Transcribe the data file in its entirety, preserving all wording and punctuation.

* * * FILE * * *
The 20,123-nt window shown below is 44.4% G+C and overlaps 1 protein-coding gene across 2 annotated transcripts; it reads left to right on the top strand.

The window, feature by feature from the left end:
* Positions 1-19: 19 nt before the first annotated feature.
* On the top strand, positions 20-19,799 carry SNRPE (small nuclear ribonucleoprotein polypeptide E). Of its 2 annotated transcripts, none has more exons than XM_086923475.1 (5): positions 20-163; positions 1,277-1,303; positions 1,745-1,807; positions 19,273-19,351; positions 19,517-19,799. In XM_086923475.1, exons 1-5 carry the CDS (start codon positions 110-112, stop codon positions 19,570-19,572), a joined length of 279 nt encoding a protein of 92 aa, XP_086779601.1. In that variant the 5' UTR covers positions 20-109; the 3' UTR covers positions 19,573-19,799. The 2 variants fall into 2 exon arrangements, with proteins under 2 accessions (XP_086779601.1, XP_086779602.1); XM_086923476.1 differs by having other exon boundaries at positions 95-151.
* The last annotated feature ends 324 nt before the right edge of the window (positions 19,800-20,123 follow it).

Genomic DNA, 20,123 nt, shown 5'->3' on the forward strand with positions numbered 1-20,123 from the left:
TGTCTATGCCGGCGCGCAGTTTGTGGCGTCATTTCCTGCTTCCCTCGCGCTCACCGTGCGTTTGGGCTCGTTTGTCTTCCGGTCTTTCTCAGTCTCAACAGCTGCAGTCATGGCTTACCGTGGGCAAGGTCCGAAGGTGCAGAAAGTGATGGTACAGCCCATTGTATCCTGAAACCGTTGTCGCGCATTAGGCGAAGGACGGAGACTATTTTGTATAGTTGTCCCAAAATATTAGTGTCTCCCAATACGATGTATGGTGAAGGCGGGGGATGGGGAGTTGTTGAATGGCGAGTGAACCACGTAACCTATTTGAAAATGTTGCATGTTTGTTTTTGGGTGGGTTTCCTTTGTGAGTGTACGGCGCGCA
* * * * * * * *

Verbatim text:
The 20,123-nt window shown below is 44.4% G+C and overlaps 1 protein-coding gene across 2 annotated transcripts; it reads left to right on the top strand.

The window, feature by feature from the left end:
* Positions 1-19: 19 nt before the first annotated feature.
* On the top strand, positions 20-19,799 carry SNRPE (small nuclear ribonucleoprotein polypeptide E). Of its 2 annotated transcripts, none has more exons than XM_086923475.1 (5): positions 20-163; positions 1,277-1,303; positions 1,745-1,807; positions 19,273-19,351; positions 19,517-19,799. In XM_086923475.1, exons 1-5 carry the CDS (start codon positions 110-112, stop codon positions 19,570-19,572), a joined length of 279 nt encoding a protein of 92 aa, XP_086779601.1. In that variant the 5' UTR covers positions 20-109; the 3' UTR covers positions 19,573-19,799. The 2 variants fall into 2 exon arrangements, with proteins under 2 accessions (XP_086779601.1, XP_086779602.1); XM_086923476.1 differs by having other exon boundaries at positions 95-151.
* The last annotated feature ends 324 nt before the right edge of the window (positions 19,800-20,123 follow it).

Genomic DNA, 20,123 nt, shown 5'->3' on the forward strand with positions numbered 1-20,123 from the left:
TGTCTATGCCGGCGCGCAGTTTGTGGCGTCATTTCCTGCTTCCCTCGCGCTCACCGTGCGTTTGGGCTCGTTTGTCTTCCGGTCTTTCTCAGTCTCAACAGCTGCAGTCATGGCTTACCGTGGGCAAGGTCCGAAGGTGCAGAAAGTGATGGTACAGCCCATTGTATCCTGAAACCGTTGTCGCGCATTAGGCGAAGGACGGAGACTATTTTGTATAGTTGTCCCAAAATATTAGTGTCTCCCAATACGATGTATGGTGAAGGCGGGGGATGGGGAGTTGTTGAATGGCGAGTGAACCACGTAACCTATTTGAAAATGTTGCATGTTTGTTTTTGGGTGGGTTTCCTTTGTGAGTGTACGGCGCGCA